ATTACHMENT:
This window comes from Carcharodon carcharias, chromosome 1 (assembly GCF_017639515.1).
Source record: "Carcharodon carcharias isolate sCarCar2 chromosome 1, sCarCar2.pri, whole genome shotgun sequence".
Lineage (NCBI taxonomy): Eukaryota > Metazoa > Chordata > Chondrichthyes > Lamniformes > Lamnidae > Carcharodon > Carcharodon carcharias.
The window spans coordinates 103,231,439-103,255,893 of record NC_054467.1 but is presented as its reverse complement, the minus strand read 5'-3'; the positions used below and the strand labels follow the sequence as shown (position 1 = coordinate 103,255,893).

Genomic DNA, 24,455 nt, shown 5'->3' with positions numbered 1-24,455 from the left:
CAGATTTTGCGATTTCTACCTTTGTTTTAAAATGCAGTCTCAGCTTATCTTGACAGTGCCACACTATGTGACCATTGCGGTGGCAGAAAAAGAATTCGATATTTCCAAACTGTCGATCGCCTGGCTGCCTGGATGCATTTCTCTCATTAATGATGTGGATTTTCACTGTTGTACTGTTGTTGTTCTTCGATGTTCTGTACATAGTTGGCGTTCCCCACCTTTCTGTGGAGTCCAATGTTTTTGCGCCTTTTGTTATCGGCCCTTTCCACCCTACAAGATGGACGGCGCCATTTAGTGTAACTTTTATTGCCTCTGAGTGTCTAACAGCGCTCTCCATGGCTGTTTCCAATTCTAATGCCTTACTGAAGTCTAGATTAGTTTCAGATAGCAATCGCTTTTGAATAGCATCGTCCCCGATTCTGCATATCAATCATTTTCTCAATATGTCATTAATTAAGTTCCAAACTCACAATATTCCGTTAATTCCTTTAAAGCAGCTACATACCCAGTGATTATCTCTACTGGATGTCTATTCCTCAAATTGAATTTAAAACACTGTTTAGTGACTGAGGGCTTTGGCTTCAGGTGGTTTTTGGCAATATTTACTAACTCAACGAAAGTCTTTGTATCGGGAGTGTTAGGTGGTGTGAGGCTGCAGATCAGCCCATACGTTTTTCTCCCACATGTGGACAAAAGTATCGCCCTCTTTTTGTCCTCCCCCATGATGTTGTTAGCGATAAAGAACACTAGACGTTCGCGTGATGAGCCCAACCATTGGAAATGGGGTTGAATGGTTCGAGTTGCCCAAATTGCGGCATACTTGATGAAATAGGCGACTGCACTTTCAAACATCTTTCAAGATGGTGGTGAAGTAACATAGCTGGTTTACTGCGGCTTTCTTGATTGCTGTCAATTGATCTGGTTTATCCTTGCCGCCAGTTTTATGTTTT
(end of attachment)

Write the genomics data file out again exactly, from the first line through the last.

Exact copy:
This window comes from Carcharodon carcharias, chromosome 1 (assembly GCF_017639515.1).
Source record: "Carcharodon carcharias isolate sCarCar2 chromosome 1, sCarCar2.pri, whole genome shotgun sequence".
Lineage (NCBI taxonomy): Eukaryota > Metazoa > Chordata > Chondrichthyes > Lamniformes > Lamnidae > Carcharodon > Carcharodon carcharias.
The window spans coordinates 103,231,439-103,255,893 of record NC_054467.1 but is presented as its reverse complement, the minus strand read 5'-3'; the positions used below and the strand labels follow the sequence as shown (position 1 = coordinate 103,255,893).

Genomic DNA, 24,455 nt, shown 5'->3' with positions numbered 1-24,455 from the left:
CAGATTTTGCGATTTCTACCTTTGTTTTAAAATGCAGTCTCAGCTTATCTTGACAGTGCCACACTATGTGACCATTGCGGTGGCAGAAAAAGAATTCGATATTTCCAAACTGTCGATCGCCTGGCTGCCTGGATGCATTTCTCTCATTAATGATGTGGATTTTCACTGTTGTACTGTTGTTGTTCTTCGATGTTCTGTACATAGTTGGCGTTCCCCACCTTTCTGTGGAGTCCAATGTTTTTGCGCCTTTTGTTATCGGCCCTTTCCACCCTACAAGATGGACGGCGCCATTTAGTGTAACTTTTATTGCCTCTGAGTGTCTAACAGCGCTCTCCATGGCTGTTTCCAATTCTAATGCCTTACTGAAGTCTAGATTAGTTTCAGATAGCAATCGCTTTTGAATAGCATCGTCCCCGATTCTGCATATCAATCATTTTCTCAATATGTCATTAATTAAGTTCCAAACTCACAATATTCCGTTAATTCCTTTAAAGCAGCTACATACCCAGTGATTATCTCTACTGGATGTCTATTCCTCAAATTGAATTTAAAACACTGTTTAGTGACTGAGGGCTTTGGCTTCAGGTGGTTTTTGGCAATATTTACTAACTCAACGAAAGTCTTTGTATCGGGAGTGTTAGGTGGTGTGAGGCTGCAGATCAGCCCATACGTTTTTCTCCCACATGTGGACAAAAGTATCGCCCTCTTTTTGTCCTCCCCCATGATGTTGTTAGCGATAAAGAACACTAGACGTTCGCGTGATGAGCCCAACCATTGGAAATGGGGTTGAATGGTTCGAGTTGCCCAAATTGCGGCATACTTGATGAAATAGGCGACTGCACTTTCAAACATCTTTCAAGATGGTGGTGAAGTAACATAGCTGGTTTACTGCGGCTTTCTTGATTGCTGTCAATTGATCTGGTTTATCCTTGCCGCCAGTTTTATGTTTT